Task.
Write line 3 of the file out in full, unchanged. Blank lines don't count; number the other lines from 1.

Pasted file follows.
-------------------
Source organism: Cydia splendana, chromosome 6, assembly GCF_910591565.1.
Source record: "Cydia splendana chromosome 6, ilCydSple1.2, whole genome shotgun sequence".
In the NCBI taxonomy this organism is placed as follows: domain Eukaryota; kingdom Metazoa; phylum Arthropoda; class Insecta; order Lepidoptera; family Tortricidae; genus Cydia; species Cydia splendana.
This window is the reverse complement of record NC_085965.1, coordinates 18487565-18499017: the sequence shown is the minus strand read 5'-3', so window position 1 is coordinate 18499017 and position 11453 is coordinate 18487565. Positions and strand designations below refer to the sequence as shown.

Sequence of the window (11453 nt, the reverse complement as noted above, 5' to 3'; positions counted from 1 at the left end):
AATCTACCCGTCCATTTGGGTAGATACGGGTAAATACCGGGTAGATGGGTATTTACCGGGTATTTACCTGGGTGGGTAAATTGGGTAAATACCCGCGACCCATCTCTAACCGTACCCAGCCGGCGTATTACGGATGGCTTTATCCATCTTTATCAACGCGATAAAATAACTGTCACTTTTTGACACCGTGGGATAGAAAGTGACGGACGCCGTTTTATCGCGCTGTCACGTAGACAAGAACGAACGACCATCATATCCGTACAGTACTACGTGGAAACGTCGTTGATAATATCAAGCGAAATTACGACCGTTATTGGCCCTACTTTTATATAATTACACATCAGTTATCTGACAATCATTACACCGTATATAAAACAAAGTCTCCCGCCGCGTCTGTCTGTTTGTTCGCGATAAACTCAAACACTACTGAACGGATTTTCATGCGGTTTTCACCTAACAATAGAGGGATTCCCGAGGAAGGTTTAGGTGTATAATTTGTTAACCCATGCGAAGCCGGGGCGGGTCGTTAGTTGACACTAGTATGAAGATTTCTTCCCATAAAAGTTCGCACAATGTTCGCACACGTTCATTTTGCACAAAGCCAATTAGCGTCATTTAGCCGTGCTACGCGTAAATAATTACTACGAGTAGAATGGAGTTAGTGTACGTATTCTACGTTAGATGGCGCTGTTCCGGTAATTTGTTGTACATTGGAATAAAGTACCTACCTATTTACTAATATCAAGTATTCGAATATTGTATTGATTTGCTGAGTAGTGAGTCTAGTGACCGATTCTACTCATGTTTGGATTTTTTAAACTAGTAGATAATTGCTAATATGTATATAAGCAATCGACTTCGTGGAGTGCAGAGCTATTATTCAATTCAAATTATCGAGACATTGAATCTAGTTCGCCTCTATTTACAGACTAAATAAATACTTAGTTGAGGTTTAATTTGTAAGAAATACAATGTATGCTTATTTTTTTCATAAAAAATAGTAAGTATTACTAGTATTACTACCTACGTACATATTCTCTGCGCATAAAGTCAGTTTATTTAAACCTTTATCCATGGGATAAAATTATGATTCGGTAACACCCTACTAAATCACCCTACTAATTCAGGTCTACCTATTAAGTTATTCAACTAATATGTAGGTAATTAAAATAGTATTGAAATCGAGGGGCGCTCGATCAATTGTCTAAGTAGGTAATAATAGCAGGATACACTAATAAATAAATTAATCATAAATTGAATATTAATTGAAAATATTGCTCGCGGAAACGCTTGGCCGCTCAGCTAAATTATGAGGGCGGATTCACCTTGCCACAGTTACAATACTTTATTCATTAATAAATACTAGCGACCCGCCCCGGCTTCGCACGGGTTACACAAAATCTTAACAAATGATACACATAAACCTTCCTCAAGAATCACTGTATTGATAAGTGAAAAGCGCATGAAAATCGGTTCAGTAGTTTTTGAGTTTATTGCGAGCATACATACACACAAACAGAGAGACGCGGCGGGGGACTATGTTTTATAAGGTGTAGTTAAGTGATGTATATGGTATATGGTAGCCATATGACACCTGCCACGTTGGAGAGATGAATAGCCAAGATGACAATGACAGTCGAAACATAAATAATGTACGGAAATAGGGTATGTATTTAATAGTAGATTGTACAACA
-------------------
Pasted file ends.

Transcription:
In the NCBI taxonomy this organism is placed as follows: domain Eukaryota; kingdom Metazoa; phylum Arthropoda; class Insecta; order Lepidoptera; family Tortricidae; genus Cydia; species Cydia splendana.